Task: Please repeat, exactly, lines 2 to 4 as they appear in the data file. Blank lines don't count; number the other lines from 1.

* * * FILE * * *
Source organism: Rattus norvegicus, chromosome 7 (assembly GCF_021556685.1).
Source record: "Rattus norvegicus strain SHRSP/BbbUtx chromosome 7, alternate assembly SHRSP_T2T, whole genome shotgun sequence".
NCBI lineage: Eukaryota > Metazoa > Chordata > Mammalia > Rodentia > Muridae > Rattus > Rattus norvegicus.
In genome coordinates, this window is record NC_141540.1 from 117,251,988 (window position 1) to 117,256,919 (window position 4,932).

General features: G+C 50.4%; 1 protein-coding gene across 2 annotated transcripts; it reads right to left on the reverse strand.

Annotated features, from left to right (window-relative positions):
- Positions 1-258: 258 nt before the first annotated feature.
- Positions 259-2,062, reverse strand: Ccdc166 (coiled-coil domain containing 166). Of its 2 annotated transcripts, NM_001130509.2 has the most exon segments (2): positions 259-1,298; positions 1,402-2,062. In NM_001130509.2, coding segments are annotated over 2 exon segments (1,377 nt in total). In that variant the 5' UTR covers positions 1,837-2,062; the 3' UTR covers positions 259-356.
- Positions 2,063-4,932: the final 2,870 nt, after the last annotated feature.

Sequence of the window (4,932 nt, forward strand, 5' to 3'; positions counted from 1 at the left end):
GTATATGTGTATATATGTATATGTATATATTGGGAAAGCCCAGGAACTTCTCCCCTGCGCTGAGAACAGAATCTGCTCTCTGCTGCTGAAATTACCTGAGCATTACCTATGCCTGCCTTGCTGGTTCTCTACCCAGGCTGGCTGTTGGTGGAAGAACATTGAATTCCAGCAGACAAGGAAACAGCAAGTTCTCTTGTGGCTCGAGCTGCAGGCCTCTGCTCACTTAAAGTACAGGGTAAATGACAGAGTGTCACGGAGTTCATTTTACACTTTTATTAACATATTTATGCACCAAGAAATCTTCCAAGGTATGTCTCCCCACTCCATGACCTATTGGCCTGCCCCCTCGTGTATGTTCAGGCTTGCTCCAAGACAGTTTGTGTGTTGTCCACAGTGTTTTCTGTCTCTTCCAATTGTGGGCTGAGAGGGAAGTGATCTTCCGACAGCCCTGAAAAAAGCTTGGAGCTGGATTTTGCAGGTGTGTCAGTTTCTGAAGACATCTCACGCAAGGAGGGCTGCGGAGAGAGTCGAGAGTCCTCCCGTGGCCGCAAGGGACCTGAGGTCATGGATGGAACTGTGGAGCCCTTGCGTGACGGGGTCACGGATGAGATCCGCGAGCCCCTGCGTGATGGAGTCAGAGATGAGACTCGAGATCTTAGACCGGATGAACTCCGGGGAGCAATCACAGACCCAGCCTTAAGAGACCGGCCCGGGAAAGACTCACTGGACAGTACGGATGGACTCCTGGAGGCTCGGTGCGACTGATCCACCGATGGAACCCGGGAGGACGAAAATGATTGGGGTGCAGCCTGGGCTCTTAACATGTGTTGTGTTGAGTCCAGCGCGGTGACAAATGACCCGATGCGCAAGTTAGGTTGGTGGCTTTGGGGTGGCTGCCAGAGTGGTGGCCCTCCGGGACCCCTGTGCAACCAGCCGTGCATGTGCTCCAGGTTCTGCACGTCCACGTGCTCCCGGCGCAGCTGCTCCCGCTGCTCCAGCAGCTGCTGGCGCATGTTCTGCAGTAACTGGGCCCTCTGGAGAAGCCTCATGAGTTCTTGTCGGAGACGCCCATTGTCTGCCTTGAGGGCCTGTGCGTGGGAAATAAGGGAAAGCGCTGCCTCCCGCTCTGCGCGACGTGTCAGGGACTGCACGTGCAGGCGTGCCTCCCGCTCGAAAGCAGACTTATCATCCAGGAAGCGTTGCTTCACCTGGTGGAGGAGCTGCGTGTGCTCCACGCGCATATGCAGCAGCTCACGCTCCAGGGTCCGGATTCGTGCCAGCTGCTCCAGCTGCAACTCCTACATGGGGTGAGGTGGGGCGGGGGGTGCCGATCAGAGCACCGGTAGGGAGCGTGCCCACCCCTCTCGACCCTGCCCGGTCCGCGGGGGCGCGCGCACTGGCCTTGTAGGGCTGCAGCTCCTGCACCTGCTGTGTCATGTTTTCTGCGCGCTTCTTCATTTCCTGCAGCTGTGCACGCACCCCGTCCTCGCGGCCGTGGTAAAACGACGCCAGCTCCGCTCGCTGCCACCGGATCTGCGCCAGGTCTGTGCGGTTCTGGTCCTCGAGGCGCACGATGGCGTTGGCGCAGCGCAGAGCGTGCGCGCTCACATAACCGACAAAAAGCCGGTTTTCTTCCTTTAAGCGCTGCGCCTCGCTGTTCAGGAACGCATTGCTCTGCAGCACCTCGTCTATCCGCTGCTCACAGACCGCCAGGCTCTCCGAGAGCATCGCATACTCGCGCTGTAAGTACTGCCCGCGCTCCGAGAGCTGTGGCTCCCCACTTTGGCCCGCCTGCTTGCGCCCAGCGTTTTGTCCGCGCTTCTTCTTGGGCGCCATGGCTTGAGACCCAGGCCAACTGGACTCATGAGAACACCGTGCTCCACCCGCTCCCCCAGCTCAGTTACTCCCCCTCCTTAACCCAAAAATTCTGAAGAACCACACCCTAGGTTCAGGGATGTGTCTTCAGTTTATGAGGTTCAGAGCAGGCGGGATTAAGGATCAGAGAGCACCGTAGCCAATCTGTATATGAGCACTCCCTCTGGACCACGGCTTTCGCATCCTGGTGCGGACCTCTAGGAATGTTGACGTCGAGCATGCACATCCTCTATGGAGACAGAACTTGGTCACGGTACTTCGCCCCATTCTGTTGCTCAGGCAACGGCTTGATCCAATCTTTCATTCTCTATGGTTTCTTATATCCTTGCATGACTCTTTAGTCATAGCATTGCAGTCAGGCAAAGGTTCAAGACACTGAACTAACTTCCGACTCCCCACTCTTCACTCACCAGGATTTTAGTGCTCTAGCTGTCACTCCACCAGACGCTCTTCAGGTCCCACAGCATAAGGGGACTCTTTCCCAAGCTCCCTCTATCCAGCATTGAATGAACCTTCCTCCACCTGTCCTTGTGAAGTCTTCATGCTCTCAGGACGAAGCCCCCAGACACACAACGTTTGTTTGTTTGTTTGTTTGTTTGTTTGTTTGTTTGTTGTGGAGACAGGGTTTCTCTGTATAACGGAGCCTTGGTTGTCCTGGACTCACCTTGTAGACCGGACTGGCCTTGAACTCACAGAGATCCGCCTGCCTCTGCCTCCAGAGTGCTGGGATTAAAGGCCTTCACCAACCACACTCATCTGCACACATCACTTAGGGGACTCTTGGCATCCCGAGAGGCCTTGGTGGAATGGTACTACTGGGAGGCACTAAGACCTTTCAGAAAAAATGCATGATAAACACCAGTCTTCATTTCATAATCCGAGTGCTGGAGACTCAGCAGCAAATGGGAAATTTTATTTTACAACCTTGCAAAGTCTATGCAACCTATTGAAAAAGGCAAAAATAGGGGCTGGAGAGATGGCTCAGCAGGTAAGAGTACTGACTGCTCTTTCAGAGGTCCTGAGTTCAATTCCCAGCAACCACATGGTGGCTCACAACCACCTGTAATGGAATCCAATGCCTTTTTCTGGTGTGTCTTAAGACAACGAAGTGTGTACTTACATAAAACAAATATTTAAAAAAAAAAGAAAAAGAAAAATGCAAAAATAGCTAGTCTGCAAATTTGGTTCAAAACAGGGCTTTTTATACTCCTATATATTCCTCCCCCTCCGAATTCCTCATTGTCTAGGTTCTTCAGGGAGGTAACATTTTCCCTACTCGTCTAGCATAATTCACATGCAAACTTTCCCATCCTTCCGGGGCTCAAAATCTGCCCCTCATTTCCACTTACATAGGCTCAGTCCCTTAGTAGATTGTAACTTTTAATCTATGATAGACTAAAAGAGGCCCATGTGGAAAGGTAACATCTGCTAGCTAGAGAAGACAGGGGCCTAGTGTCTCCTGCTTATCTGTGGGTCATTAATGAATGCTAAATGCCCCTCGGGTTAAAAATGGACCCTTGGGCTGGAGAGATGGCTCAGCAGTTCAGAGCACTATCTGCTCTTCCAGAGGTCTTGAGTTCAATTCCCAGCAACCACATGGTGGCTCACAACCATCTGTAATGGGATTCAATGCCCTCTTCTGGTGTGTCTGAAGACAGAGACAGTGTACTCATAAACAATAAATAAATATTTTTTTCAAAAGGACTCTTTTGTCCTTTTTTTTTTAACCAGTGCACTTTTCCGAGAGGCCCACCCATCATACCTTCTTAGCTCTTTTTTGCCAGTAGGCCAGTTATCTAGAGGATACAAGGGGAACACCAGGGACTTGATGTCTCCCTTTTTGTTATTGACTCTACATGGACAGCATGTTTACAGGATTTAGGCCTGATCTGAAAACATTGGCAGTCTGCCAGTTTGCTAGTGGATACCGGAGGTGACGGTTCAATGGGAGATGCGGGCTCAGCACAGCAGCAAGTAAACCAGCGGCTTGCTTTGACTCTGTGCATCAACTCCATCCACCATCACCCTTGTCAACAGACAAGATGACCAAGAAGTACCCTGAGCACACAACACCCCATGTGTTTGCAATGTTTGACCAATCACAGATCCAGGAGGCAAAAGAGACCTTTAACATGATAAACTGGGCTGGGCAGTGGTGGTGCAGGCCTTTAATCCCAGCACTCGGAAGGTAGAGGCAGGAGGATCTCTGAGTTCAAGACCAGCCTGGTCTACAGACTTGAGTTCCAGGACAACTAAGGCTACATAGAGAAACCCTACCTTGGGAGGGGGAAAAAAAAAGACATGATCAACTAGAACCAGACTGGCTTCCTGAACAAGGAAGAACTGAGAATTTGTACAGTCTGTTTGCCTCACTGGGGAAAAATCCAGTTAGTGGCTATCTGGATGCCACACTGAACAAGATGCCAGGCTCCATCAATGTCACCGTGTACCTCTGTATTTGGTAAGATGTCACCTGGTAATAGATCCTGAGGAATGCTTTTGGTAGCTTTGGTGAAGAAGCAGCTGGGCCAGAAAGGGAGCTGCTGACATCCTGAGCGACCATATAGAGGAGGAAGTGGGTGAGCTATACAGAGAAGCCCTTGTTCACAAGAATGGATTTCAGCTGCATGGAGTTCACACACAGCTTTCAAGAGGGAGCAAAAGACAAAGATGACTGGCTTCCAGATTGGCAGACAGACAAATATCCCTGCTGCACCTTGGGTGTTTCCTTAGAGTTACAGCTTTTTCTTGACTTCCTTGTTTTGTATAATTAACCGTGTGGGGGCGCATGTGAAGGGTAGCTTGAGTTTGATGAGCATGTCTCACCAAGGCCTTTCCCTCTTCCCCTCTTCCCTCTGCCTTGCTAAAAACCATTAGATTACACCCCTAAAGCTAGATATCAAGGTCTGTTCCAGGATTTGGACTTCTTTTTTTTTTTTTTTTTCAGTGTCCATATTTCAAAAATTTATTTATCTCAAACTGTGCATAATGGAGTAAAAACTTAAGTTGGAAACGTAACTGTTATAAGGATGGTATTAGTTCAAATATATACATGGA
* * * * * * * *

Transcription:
Source record: "Rattus norvegicus strain SHRSP/BbbUtx chromosome 7, alternate assembly SHRSP_T2T, whole genome shotgun sequence".
NCBI lineage: Eukaryota > Metazoa > Chordata > Mammalia > Rodentia > Muridae > Rattus > Rattus norvegicus.
In genome coordinates, this window is record NC_141540.1 from 117,251,988 (window position 1) to 117,256,919 (window position 4,932).